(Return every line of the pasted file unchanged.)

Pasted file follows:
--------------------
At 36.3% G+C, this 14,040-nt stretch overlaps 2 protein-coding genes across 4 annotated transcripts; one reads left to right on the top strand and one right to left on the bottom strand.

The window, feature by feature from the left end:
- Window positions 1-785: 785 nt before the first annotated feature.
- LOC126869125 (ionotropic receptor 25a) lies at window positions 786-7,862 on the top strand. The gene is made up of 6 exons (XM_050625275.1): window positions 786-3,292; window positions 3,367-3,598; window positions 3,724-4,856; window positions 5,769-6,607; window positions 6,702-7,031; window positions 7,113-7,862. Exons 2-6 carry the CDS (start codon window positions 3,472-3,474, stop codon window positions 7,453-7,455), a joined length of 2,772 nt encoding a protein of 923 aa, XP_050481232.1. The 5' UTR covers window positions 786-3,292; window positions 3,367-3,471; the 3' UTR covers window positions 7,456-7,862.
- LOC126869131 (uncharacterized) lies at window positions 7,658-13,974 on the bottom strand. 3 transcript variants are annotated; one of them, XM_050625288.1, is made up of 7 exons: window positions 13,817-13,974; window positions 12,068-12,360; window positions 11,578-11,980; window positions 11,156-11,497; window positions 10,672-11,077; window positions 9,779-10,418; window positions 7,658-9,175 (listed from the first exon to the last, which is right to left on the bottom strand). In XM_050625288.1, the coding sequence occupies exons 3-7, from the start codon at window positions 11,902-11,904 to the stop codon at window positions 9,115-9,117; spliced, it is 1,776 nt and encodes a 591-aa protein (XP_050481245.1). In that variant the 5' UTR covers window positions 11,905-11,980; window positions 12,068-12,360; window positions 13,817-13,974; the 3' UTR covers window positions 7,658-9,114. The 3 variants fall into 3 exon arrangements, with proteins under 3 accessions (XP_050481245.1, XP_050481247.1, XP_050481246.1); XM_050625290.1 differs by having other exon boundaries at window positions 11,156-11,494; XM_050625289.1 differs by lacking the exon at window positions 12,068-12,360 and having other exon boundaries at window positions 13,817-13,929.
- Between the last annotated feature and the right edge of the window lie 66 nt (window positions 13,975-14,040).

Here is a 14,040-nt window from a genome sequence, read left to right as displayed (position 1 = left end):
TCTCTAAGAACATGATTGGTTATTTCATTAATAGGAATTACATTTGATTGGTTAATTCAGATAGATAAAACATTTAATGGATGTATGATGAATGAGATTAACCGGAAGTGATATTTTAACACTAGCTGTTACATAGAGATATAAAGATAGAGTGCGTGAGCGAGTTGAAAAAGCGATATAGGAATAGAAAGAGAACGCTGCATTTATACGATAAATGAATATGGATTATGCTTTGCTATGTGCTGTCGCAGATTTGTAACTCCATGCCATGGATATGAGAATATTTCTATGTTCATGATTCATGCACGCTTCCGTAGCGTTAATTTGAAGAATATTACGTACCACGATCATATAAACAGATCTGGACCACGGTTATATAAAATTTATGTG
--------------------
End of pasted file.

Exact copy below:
At 36.3% G+C, this 14,040-nt stretch overlaps 2 protein-coding genes across 4 annotated transcripts; one reads left to right on the top strand and one right to left on the bottom strand.

The window, feature by feature from the left end:
- Window positions 1-785: 785 nt before the first annotated feature.
- LOC126869125 (ionotropic receptor 25a) lies at window positions 786-7,862 on the top strand. The gene is made up of 6 exons (XM_050625275.1): window positions 786-3,292; window positions 3,367-3,598; window positions 3,724-4,856; window positions 5,769-6,607; window positions 6,702-7,031; window positions 7,113-7,862. Exons 2-6 carry the CDS (start codon window positions 3,472-3,474, stop codon window positions 7,453-7,455), a joined length of 2,772 nt encoding a protein of 923 aa, XP_050481232.1. The 5' UTR covers window positions 786-3,292; window positions 3,367-3,471; the 3' UTR covers window positions 7,456-7,862.
- LOC126869131 (uncharacterized) lies at window positions 7,658-13,974 on the bottom strand. 3 transcript variants are annotated; one of them, XM_050625288.1, is made up of 7 exons: window positions 13,817-13,974; window positions 12,068-12,360; window positions 11,578-11,980; window positions 11,156-11,497; window positions 10,672-11,077; window positions 9,779-10,418; window positions 7,658-9,175 (listed from the first exon to the last, which is right to left on the bottom strand). In XM_050625288.1, the coding sequence occupies exons 3-7, from the start codon at window positions 11,902-11,904 to the stop codon at window positions 9,115-9,117; spliced, it is 1,776 nt and encodes a 591-aa protein (XP_050481245.1). In that variant the 5' UTR covers window positions 11,905-11,980; window positions 12,068-12,360; window positions 13,817-13,974; the 3' UTR covers window positions 7,658-9,114. The 3 variants fall into 3 exon arrangements, with proteins under 3 accessions (XP_050481245.1, XP_050481247.1, XP_050481246.1); XM_050625290.1 differs by having other exon boundaries at window positions 11,156-11,494; XM_050625289.1 differs by lacking the exon at window positions 12,068-12,360 and having other exon boundaries at window positions 13,817-13,929.
- Between the last annotated feature and the right edge of the window lie 66 nt (window positions 13,975-14,040).

Here is a 14,040-nt window from a genome sequence, read left to right as displayed (position 1 = left end):
TCTCTAAGAACATGATTGGTTATTTCATTAATAGGAATTACATTTGATTGGTTAATTCAGATAGATAAAACATTTAATGGATGTATGATGAATGAGATTAACCGGAAGTGATATTTTAACACTAGCTGTTACATAGAGATATAAAGATAGAGTGCGTGAGCGAGTTGAAAAAGCGATATAGGAATAGAAAGAGAACGCTGCATTTATACGATAAATGAATATGGATTATGCTTTGCTATGTGCTGTCGCAGATTTGTAACTCCATGCCATGGATATGAGAATATTTCTATGTTCATGATTCATGCACGCTTCCGTAGCGTTAATTTGAAGAATATTACGTACCACGATCATATAAACAGATCTGGACCACGGTTATATAAAATTTATGTG